By Alex Schadenberg
An important article by Drs. Ramona Coelho, Leonie Herx, Timothy Lau, & John F. Scott was published in the National Post on October 8.
The article begins by explaining how Bill C-7 “effectively allows medical death on demand for almost anyone who wants it.”
On [October 5], the federal government reintroduced Bill C-7. Under the proposed legislation, medical assistance in dying (MAID) would no longer be offered only to people who are dying, but would include those who are chronically ill and disabled, as well. This bill effectively allows medical death on demand for almost anyone who wants it.
The COVID-19 pandemic has brought us together as a nation to protect our most vulnerable. Canadians supported putting safeguards in place for the sake of the common good. Against this backdrop, it is shocking that our federal government is proposing to remove almost all the safeguards that were previously put in place to protect the vulnerable under MAID.
The authors continue by commenting on the deplorable state of palliative care in Canada.
Less than 30 per cent of Canadians have access to palliative care, and access to disability supports is limited in many areas. We know that depression and anxiety are common in those facing challenging health situations, but psychiatric care can take months or even years to access.
The July 2020 Health Canada report on MAID detailed the percentages of those accessing palliative care and disability supports, but contained no description of the adequacy of these services, which is necessary to make any meaningful conclusions. Meanwhile, many palliative care and disability experts have been raising their anguished voices over the lack of access to care, which the COVID-19 pandemic has amplified.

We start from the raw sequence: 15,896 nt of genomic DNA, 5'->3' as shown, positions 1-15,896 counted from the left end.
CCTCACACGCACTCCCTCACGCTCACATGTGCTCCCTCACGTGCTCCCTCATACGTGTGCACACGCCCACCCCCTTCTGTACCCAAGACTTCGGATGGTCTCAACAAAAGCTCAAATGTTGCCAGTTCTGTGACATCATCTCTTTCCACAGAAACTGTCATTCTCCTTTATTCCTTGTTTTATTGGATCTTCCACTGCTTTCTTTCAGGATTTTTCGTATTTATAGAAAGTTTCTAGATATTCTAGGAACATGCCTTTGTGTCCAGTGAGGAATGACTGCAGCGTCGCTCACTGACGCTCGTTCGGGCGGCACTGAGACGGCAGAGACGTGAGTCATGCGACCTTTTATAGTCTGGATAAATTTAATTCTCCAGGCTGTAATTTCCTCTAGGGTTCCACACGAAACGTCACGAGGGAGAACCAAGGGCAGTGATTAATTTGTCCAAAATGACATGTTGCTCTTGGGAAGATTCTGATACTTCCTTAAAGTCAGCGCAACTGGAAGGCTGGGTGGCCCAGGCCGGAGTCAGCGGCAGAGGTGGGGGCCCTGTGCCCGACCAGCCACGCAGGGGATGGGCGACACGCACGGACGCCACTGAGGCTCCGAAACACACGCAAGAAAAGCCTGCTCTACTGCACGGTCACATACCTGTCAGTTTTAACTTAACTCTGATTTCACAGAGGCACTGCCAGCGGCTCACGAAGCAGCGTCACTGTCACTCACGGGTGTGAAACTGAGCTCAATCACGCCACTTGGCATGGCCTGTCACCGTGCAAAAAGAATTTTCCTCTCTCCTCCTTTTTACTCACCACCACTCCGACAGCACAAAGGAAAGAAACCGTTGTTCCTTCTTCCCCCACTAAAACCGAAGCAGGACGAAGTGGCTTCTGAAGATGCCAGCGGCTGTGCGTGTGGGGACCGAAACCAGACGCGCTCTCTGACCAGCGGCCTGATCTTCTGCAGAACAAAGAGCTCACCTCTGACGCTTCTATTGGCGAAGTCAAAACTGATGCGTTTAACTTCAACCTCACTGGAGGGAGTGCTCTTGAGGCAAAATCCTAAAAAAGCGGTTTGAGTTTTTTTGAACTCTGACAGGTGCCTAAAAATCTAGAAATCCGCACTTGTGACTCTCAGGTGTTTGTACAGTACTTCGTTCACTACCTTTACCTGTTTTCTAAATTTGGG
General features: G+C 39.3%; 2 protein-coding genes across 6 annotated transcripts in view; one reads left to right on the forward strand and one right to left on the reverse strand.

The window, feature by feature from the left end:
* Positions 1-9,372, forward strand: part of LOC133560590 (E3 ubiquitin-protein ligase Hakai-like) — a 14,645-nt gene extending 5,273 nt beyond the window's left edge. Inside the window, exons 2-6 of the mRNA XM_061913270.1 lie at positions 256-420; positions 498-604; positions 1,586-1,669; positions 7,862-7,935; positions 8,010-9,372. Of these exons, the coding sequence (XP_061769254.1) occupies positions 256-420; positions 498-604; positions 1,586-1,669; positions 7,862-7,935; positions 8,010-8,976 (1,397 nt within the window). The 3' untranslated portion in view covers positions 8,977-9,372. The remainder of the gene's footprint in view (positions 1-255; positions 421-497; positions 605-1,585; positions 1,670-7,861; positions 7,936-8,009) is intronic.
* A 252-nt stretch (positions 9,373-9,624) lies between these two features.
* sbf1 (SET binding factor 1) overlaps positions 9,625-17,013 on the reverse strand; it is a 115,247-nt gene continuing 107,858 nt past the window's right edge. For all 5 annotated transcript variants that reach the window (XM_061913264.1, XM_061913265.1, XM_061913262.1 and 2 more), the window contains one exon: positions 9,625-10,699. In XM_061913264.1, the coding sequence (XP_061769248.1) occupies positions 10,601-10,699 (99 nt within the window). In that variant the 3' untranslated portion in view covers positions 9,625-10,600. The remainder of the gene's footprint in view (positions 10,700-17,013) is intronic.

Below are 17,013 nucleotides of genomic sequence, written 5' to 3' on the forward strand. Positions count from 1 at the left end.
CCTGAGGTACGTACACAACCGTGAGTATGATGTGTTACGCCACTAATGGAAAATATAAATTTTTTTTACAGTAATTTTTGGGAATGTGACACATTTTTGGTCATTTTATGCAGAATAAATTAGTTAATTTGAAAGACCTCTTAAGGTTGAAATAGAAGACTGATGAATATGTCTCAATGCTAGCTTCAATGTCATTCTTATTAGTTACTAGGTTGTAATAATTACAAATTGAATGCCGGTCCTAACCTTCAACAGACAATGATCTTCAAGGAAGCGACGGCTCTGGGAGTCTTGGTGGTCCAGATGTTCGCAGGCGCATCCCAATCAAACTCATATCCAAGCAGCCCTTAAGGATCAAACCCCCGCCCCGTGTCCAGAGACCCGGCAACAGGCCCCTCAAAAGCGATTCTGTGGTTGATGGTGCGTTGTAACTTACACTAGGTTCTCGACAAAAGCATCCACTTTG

The fact is that our medical system is not able to adequately serve our patients. Expanding MAID to all chronically ill and disabled people is not the solution to the scandalous lack of adequate funding, skilled health-care professionals and public services in this country. This bill will throw real options for care out the window for those who need them.
They comment on several stories of how MAiD has resulted in pressure exerted on people with disabilities:
Already, there have been several reported cases of people being pressured to seek MAID. For example, in 2017, Roger Foley, who suffers from a neurological condition, made a recording of his health-care team suggesting that he should seek MAID due to the expense of living in hospital, given that his care needs could not be met at home. There was also the case of Candice Lewis, a 25-year-old with a developmental disability and chronic medical problems whose doctor suggested to her mom that she should receive MAID.
Instead of using our resources to increase health-care personnel, improve our quality of care, enhance our palliative care options and ensure quicker access to psychiatric care, our federal government seems more interested in fast-tracking death on demand and dismantling the MAID safeguards that were put in place to protect the vulnerable.
They end the article by commenting on the message is sending to the very vulnerable.
Under this bill, you no longer have to be dying to receive medical assistance in dying, therefore the acronym no longer fits. The procedure more accurately becomes medically administered death (MAD).
The message that C-7 sends to those with chronic illnesses or disabilities is that their lives are not worth living and that they would be better off dead. As physicians, we fear that this system would quickly change from one that gives people a choice to die, to one that coerces people to die. It’s pure MADness!
Thank you, Drs. Ramona Coelho, Leonie Herx, Timothy Lau & John F. Scott.
Dr. Ramona Coelho is a London, ON.-based family physician who cares for disabled and marginalized people. Dr. Leonie Herx is an associate professor and chair of the division of palliative medicine at Queen’s University. Dr. Timothy Lau is an associate professor of psychiatry at the University of Ottawa. Dr. John F. Scott is an associate professor in the division of palliative care at the University of Ottawa.
Editor’s note. This appeared on Mr. Schadenberg’s blog and is reposted with permission.